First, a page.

come up with the Surge).
had proper planning been conducted in Washington and Tampa in preparation for Operation
Iraqi Freedom Phase IV, consideration of some key lessons from the Algerian insurgency
could have made an important difference. Events in Algeria demonstrated that policy
coordination and unity of command are the fundamental elements required at the strategic
level in order to be able to plan and execute a viable counterinsurgency campaign at the
operational level. The Algerian command was divided in the early years between a civilian
governeur général distrustful of the military leaders while the latter did not respect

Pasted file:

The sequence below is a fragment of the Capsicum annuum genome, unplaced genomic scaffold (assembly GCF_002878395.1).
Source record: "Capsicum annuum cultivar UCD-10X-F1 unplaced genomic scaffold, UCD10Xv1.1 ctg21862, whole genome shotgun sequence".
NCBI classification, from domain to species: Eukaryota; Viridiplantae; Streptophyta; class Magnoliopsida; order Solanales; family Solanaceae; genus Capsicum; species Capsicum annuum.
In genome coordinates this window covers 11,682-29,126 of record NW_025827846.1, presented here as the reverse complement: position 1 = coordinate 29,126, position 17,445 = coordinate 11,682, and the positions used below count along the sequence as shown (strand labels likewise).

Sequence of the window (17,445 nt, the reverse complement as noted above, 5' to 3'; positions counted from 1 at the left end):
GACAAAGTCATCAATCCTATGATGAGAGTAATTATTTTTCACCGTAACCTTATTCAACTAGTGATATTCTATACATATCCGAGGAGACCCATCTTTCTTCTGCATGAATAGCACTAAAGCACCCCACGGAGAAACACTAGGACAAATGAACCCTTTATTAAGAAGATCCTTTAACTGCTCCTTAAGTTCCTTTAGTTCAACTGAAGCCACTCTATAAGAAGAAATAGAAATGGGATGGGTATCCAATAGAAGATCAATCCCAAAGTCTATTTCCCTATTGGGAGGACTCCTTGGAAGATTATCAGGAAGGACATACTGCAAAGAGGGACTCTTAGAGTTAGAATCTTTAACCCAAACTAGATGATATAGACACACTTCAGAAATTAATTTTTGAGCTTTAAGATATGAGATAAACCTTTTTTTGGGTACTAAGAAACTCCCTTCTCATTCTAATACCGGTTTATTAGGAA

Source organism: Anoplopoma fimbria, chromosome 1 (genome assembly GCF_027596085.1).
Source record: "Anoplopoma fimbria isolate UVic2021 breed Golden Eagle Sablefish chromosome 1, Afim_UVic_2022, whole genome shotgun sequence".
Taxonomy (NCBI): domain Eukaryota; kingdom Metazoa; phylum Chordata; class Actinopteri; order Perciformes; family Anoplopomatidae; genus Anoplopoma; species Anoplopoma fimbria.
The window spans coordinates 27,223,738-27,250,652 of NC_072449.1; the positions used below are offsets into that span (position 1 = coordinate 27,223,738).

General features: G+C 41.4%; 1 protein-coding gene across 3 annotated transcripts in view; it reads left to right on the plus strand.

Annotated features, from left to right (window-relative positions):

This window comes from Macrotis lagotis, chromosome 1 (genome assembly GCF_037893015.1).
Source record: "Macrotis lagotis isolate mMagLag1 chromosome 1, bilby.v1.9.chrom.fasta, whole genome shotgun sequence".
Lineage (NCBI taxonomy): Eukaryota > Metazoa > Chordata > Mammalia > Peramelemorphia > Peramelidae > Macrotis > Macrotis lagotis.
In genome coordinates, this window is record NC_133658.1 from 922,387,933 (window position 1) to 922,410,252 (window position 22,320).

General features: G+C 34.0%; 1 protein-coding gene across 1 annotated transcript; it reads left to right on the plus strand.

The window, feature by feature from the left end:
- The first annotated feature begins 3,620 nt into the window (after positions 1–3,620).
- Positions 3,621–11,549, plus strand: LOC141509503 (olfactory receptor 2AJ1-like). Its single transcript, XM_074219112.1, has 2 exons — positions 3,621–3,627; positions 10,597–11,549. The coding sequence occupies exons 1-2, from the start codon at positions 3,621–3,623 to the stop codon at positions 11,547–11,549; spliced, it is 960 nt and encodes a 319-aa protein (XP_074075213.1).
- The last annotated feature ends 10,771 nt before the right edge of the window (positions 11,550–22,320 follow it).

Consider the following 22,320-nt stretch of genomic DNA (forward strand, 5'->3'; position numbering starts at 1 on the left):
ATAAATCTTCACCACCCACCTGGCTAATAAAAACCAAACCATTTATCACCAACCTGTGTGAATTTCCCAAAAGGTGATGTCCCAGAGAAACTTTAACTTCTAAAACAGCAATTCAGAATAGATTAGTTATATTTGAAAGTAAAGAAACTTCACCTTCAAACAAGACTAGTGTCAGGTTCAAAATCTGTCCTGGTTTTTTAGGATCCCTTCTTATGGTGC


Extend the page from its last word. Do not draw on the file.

the civilian administrator to stand up to the insurgents. Police raids in the cities and
military operations in the field were not coordinated and the fight against the insurgents
was limited to arresting or neutralizing the rebels without addressing the
larger cause of the war or seeking popular support for the French administration. This
phenomenon was reflected in 2003 in the convoluted command relationship between policy
makers in Washington, the theater commander in Qatar and then Tampa, the land forces
commander in Iraq and the successive civilian administrators Garner and Bremer.
War had many unusual features. Once
the various typical circumstances to that conflict are peeled away, the Algerian
insurgency provides valuable lessons, relevant to the conduct of counterinsurgency
operations in todays security environment. The Algerian experience might provide
some of the initial and very basic elements of a framework that could eventually lead to a
generic model for the conduct of counterinsurgency operations in the Greater Middle East